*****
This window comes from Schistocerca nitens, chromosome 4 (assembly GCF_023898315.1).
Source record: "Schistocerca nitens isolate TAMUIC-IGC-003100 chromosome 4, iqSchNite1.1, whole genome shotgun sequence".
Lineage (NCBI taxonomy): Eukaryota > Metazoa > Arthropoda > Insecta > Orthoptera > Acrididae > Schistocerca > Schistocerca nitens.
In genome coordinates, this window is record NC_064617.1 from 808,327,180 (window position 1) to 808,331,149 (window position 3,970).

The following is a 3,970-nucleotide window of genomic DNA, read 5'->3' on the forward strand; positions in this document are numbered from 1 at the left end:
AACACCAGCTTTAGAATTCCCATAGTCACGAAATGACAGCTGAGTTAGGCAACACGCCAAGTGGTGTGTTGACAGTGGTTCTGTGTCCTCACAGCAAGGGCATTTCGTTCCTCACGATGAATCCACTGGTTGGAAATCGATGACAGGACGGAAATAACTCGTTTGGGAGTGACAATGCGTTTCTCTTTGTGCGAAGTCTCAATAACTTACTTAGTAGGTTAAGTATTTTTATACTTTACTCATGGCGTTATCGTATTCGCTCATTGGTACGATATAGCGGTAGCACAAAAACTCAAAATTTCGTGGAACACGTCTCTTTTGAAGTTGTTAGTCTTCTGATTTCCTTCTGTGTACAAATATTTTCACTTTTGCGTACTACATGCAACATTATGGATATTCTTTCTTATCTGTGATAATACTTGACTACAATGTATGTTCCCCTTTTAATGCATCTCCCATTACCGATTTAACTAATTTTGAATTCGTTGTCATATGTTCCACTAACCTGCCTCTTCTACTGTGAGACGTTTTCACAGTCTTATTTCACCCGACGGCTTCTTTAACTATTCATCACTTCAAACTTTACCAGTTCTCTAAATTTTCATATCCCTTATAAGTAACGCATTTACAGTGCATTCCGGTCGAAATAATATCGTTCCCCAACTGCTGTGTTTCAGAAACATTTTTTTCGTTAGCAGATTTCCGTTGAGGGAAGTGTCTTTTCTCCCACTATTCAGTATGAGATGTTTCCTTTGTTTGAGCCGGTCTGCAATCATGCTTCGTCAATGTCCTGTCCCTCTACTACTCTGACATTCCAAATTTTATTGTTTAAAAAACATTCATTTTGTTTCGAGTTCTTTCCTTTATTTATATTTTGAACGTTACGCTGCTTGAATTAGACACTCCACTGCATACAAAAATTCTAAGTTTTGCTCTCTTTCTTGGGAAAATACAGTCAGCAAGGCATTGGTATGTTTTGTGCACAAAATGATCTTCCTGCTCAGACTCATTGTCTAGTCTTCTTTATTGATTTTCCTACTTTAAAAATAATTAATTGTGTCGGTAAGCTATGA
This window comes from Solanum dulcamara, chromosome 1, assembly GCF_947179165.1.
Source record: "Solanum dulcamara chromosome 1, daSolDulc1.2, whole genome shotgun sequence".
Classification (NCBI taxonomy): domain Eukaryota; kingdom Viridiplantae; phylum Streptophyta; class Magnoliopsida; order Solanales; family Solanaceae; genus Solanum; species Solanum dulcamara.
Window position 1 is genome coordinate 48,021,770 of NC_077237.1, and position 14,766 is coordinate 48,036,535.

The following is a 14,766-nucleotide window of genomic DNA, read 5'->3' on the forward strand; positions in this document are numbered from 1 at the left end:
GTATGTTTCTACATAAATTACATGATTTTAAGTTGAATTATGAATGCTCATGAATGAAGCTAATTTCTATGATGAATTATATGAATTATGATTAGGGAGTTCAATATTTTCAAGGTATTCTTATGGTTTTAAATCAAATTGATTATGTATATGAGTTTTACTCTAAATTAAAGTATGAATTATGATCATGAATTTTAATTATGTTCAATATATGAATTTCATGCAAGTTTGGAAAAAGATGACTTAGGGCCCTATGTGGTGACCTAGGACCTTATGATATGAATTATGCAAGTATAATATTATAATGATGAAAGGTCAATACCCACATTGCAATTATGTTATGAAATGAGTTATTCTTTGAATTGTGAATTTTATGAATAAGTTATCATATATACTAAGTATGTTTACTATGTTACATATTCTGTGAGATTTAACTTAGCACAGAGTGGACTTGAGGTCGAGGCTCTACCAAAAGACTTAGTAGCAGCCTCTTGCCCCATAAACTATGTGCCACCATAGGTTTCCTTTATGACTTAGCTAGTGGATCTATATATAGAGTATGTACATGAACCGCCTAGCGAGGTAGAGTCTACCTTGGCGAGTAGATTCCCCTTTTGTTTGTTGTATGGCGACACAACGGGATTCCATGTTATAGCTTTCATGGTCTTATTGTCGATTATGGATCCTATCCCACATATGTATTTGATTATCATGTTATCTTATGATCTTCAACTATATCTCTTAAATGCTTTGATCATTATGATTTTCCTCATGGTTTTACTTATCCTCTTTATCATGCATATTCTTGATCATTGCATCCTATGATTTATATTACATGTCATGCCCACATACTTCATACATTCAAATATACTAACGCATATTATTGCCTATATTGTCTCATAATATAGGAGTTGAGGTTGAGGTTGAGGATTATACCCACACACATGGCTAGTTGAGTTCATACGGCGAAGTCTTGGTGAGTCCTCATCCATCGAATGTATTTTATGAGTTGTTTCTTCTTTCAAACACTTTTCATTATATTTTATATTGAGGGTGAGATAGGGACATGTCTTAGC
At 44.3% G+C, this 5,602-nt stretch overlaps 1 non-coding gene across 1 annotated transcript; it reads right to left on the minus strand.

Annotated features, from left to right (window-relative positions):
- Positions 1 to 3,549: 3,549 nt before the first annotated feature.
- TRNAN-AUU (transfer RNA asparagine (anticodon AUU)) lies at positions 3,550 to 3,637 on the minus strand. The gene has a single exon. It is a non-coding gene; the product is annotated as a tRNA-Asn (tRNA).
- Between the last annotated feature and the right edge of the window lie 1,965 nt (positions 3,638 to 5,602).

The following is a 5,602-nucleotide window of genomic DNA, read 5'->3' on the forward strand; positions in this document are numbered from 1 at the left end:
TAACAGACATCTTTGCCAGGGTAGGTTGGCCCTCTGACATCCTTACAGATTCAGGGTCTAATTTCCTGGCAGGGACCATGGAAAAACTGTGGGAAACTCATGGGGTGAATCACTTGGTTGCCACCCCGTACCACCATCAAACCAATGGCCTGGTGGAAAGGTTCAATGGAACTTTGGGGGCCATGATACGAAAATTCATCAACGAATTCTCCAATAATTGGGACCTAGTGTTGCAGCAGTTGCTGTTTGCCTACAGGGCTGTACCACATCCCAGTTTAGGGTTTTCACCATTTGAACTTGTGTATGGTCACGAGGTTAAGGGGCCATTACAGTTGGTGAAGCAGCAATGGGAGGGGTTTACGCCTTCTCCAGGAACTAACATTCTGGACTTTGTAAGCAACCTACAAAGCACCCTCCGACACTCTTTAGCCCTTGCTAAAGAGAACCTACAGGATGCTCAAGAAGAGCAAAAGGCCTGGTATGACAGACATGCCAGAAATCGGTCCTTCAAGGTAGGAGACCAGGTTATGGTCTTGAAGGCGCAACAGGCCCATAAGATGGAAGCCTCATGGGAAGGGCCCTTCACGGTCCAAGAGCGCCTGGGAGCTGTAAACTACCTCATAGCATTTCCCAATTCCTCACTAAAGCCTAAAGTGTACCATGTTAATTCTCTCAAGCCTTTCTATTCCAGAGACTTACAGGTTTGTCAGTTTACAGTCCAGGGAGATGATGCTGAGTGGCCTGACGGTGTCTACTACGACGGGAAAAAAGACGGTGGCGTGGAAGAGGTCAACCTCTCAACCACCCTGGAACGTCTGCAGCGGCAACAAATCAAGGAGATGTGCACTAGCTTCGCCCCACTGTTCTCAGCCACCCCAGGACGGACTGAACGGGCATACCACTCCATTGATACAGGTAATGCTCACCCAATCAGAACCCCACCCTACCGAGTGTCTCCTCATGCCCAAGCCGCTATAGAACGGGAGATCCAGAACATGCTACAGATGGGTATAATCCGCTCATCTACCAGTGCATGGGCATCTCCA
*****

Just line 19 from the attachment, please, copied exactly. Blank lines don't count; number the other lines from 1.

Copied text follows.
TAACAGACATCTTTGCCAGGGTAGGTTGGCCCTCTGACATCCTTACAGATTCAGGGTCTAATTTCCTGGCAGGGACCATGGAAAAACTGTGGGAAACTCATGGGGTGAATCACTTGGTTGCCACCCCGTACCACCATCAAACCAATGGCCTGGTGGAAAGGTTCAATGGAACTTTGGGGGCCATGATACGAAAATTCATCAACGAATTCTCCAATAATTGGGACCTAGTGTTGCAGCAGTTGCTGTTTGCCTACAGGGCTGTACCACATCCCAGTTTAGGGTTTTCACCATTTGAACTTGTGTATGGTCACGAGGTTAAGGGGCCATTACAGTTGGTGAAGCAGCAATGGGAGGGGTTTACGCCTTCTCCAGGAACTAACATTCTGGACTTTGTAAGCAACCTACAAAGCACCCTCCGACACTCTTTAGCCCTTGCTAAAGAGAACCTACAGGATGCTCAAGAAGAGCAAAAGGCCTGGTATGACAGACATGCCAGAAATCGGTCCTTCAAGGTAGGAGACCAGGTTATGGTCTTGAAGGCGCAACAGGCCCATAAGATGGAAGCCTCATGGGAAGGGCCCTTCACGGTCCAAGAGCGCCTGGGAGCTGTAAACTACCTCATAGCATTTCCCAATTCCTCACTAAAGCCTAAAGTGTACCATGTTAATTCTCTCAAGCCTTTCTATTCCAGAGACTTACAGGTTTGTCAGTTTACAGTCCAGGGAGATGATGCTGAGTGGCCTGACGGTGTCTACTACGACGGGAAAAAAGACGGTGGCGTGGAAGAGGTCAACCTCTCAACCACCCTGGAACGTCTGCAGCGGCAACAAATCAAGGAGATGTGCACTAGCTTCGCCCCACTGTTCTCAGCCACCCCAGGACGGACTGAACGGGCATACCACTCCATTGATACAGGTAATGCTCACCCAATCAGAACCCCACCCTACCGAGTGTCTCCTCATGCCCAAGCCGCTATAGAACGGGAGATCCAGAACATGCTACAGATGGGTATAATCCGCTCATCTACCAGTGCATGGGCATCTCCA